Thursday, April 14, 2011

Service Catalogue Project Pitfalls

One of the most difficult things to do when approached to create a service catalogue for an organization is to help them realize that it's almost impossible to quote them on the amount of work to be done when you don't know where they currently are or where they want to go.

Companies are often rightfully hesitant in engaging consultants in time-and-materials contracts when they cannot quantify the volume of work or the deliverable.  Often they have been burned by consultants who promise high value service catalogues only to deliver worthless documentation.

I struggled with this for a while.  Not knowing what documentation they currently have and not knowing what level of maturity they hope to obtain from their service catalogue makes quoting for a service catalogue creation or improvement project almost impossible.

My solution is to offer a fixed price or capped price project for the initial phases and then depending on the situation at the client, offer a fixed price or time and materials engagement for the production of the service catalogue processes and documentation.

The first phase is always a discovery phase.  Find out where the client is with respect to their service catalogue's maturity.  They always have some form of catalogue, even if they haven't identified it as such.  This phase also involves educating the client in what they could do with a highly functional catalogue and let them decide how far they want to take it and how many of their ITSM or ITIL processes they want to integrate into the service catalogue.  Usually the deliverables for this phase are strategy documents, a road map, SWOT analysis and RACI charts.  This phase identifies where they are and where they want to be and makes planning for all future phases much more accurate.

I am a big believer in the teach a man to fish philosophy so my next phase is for process definition.  Here is where we define the KPIs, catalogue update processes, governance structure, management processes and SLA measurement processes.

The third phase I recommend is for the actual production of a service catalogue entry as well as the education of the managers of the service catalogue processes.  By this point I usually have a good understanding of where the client is and wants to be as well as the capabilities of all the process participants. The client can be fairly confident in the scope of the number of catalogue entries they need me to mentor their staff into producing.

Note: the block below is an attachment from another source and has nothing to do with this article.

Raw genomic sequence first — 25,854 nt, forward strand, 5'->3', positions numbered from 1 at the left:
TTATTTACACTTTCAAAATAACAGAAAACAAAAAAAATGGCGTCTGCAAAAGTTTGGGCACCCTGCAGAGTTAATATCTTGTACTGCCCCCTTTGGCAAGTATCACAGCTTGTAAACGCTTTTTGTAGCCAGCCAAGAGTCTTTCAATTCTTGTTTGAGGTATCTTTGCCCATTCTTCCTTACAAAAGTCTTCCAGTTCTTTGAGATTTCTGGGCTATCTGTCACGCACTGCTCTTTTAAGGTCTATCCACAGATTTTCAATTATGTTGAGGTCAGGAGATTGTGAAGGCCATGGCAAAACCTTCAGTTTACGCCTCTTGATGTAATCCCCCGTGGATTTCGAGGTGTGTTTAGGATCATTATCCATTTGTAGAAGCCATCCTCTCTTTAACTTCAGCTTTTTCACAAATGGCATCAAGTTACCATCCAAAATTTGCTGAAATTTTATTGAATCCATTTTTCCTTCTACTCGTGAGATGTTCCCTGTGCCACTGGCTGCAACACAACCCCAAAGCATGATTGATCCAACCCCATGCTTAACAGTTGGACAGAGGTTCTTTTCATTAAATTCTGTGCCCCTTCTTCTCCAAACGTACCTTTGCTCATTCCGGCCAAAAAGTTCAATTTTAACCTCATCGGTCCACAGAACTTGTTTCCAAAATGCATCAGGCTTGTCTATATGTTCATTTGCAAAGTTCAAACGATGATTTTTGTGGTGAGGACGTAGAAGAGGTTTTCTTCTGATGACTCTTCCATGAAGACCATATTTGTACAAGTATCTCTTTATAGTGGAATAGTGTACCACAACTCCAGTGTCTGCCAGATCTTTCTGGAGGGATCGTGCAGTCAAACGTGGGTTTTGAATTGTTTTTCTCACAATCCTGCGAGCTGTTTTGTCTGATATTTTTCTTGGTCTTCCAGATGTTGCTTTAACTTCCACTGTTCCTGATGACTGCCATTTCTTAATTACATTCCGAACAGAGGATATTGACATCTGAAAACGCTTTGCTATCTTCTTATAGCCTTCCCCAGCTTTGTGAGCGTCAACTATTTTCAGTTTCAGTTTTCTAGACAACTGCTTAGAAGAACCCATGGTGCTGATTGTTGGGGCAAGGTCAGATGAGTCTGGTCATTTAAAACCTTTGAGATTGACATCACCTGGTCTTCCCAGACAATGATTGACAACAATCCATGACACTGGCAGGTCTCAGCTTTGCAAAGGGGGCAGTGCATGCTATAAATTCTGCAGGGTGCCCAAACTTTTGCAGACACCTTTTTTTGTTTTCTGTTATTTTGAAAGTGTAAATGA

This phase is where we implement the service catalogue management processes and integrate them into other processes like change management, PMO requirements, incident management etc.  This also gives us a chance to implement the governance structure and measure for the KPIs while fine tuning any issues that arise.  This is also where catalogue entries start to get published for their intended audience.  This is also where you ensure that continuous improvement is built-in so that the process evolves as it needs to or as the situation changes.

This hopefully is where the engagement ends.  The client should have the capability to produce all other entries and to maintain a fully actionable service catalogue.  Some clients also prefer to expedite the production of their catalogue entries by extending the engagement to produce a fixed number of services or even their entire portfolio.

For more information on Service Catalogue engagements please contact

Saturday, April 2, 2011

Don't settle for a service list when you wanted a service catalogue

Recently I've been approached a few times by organizations looking to put together a service catalogue.  My first question to all of them is "Why?".